The Duke Energy Foundation funds UNC-Chapel Hill programs that prepare future leaders for the energy workforce.
Transitioning to a low-carbon economy is not only changing the energy landscape in North Carolina and beyond. It also requires preparing the future energy workforce and inspiring the next generation of innovators.
The Duke Energy Foundation recently committed $845,000 to fund programs at the University of North Carolina at Chapel Hill that promote science and technology education on campus and in communities across the state — preparing the next generation of energy leaders. The multi-year grant will be split among programs at the UNC Institute for the Environment, the UNC Morehead Planetarium & Science Center and UNC Kenan-Flagler Business School’s Energy Center.
A current of impact
The Duke Energy Foundation has supported the UNC Institute for the Environment’s energy programming for more than a decade. The new funding will continue to support the NC Energy Literacy Fellows ProgramOpens in new window, a year-long professional development program for 8th-12th grade STEM teachers. It also funds the Energy Literacy, Engagement and Action ProgramOpens in new window (Energy LEAP), a summer science enrichment program for 9th-12th grade students.
Both programs, launched in 2017, immerse participants in state-of-the-science instruction where they learn about the fundamentals of electricity, the nature of the electrical grid, the benefits and challenges associated with integrating renewables into the grid, and related career opportunities. Through hands-on, STEM-based activities and field trips to energy production and research facilities, both teachers and students increase their knowledge of energy science, especially in North Carolina’s evolving energy landscape.
Students from North Garner Middle School in Wake County, North Carolina, test classroom-crafted water turbines in the Neuse River. Their teacher, Annie Lee, took 80 of her students to the Neuse River to test the turbines they built in their classroom from plastic water bottles, milk jugs, wine corks and other scrap materials. Lee was inspired by her experience in the NC Energy Literacy Fellows program.
Since launching, nearly 60 teachers and 60 high school students have participated in these programs, creating a ripple of impact in their communities — bringing a new appreciation for energy science into North Carolina classrooms.
“One goal of the NC Energy Literacy Fellows Program is to cultivate a community of middle and high school science, engineering and technology teachers who become statewide leaders when it comes to energy education,” said Program Director Dana Haine, the K-12 science education manager for the Institute’s Center for Public Engagement with Science.
Exploring science together
Morehead is programming the North Carolina Science FestivalOpens in new window Duke Energy Science Nights at 150 schools across the state, spanning the entire month of April. The program’s goal is to give families the chance to explore science together and energize the state’s students to pursue science-related careers. Engaging and hands-on activities, science talks, lab tours, nature experiences, exhibits and performances cover a wide range of science, technology, engineering and math topics. These programs are important for introducing K-12 students to the possibility of joining the energy workforce.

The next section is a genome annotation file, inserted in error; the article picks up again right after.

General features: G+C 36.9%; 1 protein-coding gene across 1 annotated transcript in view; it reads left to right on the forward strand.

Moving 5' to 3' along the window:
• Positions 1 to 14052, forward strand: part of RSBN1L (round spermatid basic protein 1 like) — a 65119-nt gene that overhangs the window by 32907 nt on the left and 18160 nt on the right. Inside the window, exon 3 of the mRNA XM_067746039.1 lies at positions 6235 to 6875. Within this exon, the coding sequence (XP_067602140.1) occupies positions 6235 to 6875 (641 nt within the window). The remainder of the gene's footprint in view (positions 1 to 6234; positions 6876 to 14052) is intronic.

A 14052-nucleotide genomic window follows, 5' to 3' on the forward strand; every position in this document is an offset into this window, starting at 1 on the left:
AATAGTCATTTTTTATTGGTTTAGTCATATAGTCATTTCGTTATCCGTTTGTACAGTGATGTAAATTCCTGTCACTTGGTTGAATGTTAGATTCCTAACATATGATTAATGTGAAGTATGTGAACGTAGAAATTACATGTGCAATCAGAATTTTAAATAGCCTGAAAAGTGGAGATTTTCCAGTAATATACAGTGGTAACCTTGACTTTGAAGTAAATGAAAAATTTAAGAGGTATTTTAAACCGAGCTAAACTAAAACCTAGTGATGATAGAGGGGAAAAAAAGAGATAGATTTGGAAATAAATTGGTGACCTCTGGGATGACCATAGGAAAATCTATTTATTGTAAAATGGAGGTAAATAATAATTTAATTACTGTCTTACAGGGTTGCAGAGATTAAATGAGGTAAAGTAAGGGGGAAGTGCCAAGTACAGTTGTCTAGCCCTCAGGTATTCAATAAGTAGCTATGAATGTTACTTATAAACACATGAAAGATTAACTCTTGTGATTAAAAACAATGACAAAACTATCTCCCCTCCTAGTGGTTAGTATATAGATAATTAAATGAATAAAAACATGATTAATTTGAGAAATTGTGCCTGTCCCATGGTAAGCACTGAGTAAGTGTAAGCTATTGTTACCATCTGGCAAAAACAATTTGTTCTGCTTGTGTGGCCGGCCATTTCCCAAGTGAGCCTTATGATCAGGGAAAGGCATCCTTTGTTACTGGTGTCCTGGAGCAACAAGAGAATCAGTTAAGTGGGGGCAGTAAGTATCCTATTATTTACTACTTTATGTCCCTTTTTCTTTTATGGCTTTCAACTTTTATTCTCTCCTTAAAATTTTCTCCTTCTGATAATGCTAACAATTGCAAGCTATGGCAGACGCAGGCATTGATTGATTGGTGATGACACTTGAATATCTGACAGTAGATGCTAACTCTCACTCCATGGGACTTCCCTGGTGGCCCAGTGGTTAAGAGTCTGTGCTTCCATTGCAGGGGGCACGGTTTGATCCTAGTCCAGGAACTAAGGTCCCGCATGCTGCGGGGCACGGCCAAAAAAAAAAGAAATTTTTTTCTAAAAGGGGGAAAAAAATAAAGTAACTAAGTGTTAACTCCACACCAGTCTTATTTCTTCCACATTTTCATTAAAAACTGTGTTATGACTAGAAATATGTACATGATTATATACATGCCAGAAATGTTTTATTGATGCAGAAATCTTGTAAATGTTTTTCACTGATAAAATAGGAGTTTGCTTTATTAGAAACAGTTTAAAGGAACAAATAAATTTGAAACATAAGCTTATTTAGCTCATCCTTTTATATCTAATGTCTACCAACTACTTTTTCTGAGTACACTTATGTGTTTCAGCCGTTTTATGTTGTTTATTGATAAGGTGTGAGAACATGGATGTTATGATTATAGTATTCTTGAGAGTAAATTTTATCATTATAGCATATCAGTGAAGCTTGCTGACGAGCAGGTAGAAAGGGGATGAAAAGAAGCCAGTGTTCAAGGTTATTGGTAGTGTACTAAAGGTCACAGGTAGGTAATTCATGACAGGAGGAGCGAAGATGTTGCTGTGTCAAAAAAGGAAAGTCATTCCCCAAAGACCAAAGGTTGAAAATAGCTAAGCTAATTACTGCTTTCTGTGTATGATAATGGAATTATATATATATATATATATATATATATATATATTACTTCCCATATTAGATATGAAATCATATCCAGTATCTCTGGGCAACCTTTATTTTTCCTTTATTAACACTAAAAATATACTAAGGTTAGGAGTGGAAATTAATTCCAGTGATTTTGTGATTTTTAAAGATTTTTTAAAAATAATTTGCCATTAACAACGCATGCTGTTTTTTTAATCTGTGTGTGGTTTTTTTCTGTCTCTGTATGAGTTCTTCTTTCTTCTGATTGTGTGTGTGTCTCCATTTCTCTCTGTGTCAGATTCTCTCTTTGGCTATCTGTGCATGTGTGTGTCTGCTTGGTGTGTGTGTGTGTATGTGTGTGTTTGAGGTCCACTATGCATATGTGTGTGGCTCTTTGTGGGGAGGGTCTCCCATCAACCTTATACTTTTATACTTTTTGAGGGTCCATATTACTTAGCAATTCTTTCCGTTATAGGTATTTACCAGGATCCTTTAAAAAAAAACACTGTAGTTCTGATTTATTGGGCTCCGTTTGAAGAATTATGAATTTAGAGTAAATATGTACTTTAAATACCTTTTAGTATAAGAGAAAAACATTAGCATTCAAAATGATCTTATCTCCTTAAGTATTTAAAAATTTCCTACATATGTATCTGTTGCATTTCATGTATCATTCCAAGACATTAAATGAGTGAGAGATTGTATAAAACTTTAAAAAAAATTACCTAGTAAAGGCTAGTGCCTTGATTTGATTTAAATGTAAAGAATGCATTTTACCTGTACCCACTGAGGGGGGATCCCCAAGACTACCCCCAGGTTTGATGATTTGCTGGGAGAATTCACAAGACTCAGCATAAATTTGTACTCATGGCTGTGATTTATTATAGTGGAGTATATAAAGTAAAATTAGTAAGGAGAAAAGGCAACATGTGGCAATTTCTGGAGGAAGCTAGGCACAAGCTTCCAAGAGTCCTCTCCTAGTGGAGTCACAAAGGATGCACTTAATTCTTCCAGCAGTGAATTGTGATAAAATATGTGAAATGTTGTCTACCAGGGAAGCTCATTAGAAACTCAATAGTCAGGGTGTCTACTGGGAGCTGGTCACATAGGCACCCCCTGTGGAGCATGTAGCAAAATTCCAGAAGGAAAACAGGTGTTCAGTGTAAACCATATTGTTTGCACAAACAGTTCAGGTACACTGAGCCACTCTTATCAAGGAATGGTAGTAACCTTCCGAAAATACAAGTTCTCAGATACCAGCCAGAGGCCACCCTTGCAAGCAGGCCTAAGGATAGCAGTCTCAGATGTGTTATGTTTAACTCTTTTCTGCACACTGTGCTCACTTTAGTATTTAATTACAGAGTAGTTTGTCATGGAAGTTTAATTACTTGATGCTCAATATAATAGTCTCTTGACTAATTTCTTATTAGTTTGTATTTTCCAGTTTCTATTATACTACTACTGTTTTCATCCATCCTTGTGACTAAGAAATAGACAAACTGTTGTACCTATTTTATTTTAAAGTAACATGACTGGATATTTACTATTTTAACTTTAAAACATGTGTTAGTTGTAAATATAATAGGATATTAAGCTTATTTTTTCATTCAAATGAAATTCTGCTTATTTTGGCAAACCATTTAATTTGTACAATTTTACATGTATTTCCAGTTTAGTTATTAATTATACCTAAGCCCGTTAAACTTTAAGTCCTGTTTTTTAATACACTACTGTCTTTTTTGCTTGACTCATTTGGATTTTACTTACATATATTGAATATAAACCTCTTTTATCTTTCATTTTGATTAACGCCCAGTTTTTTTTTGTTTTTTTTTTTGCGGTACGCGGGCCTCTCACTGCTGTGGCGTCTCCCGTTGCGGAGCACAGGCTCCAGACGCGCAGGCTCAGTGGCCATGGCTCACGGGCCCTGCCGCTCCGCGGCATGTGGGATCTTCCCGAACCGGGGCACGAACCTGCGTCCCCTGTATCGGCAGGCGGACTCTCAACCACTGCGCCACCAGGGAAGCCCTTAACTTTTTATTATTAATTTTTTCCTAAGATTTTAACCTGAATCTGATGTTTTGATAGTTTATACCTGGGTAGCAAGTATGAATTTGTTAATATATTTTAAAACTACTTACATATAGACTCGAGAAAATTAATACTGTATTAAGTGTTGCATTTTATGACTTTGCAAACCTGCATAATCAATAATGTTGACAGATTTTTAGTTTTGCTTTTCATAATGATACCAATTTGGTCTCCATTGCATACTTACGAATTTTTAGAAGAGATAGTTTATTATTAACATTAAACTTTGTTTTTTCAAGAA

JD Jorgensen, a teacher from Onslow County, led a team of students from Dixon High School (pictured above) to a first-place win in the wind energy competition at the North Carolina Renewable Energy Challenge, and then onto the 2019 National KidWind Competition in Houston, Texas.
Duke Energy Science Nights also highlight the educational, cultural and financial impact of science in our state, encouraging businesses to invest in North Carolina through events that widely appeal to diverse audiences and organizations.
The business of energy
UNC Kenan-Flagler’s Energy Center will use the grant to enhance programming, student financial aid, research and events that greatly enrich student experiences in the energy program, cultivating competent and capable leaders for the energy workforce.
“The Duke Energy Foundation grant helps build UNC Kenan-Flagler Energy Center’s capacity to educate students in the ‘Business of EnergyOpens in new window,’ and to hold more events addressing the energy transition,” said UNC Kenan-Flagler’s Energy Center Director Stephen Arbogast. “These events will be conducted with a spirit of inquiry rather than advocacy and will be aimed at figuring out what will serve the dual objectives of addressing economic opportunity and climate risk.”
The Energy Center’s mission is unique in that it teaches the full energy value chain — oil and gas, power, petrochemicals and renewables. MBA students who earn a concentration in energy have a more complete understanding of the true economics of the energy industry and are well prepared to hit the ground running and advance rapidly within any energy business. This grant will allow the center to continue to build capacity and pursue strategic growth opportunities, such as hiring a full-time associate director and offering best-in-class forums for industry leaders shaping the future of the energy sector.
“The Duke Foundation’s support will enable us to undertake and publish more student research. It also will allow us to convene more gatherings of industry, government and environmental experts to discuss topics like the role of nuclear power in the transition and the obstacles facing deployment of electric vehicles,” said Arbogast. “We are deeply grateful to the Duke Foundation for their encouragement and support.”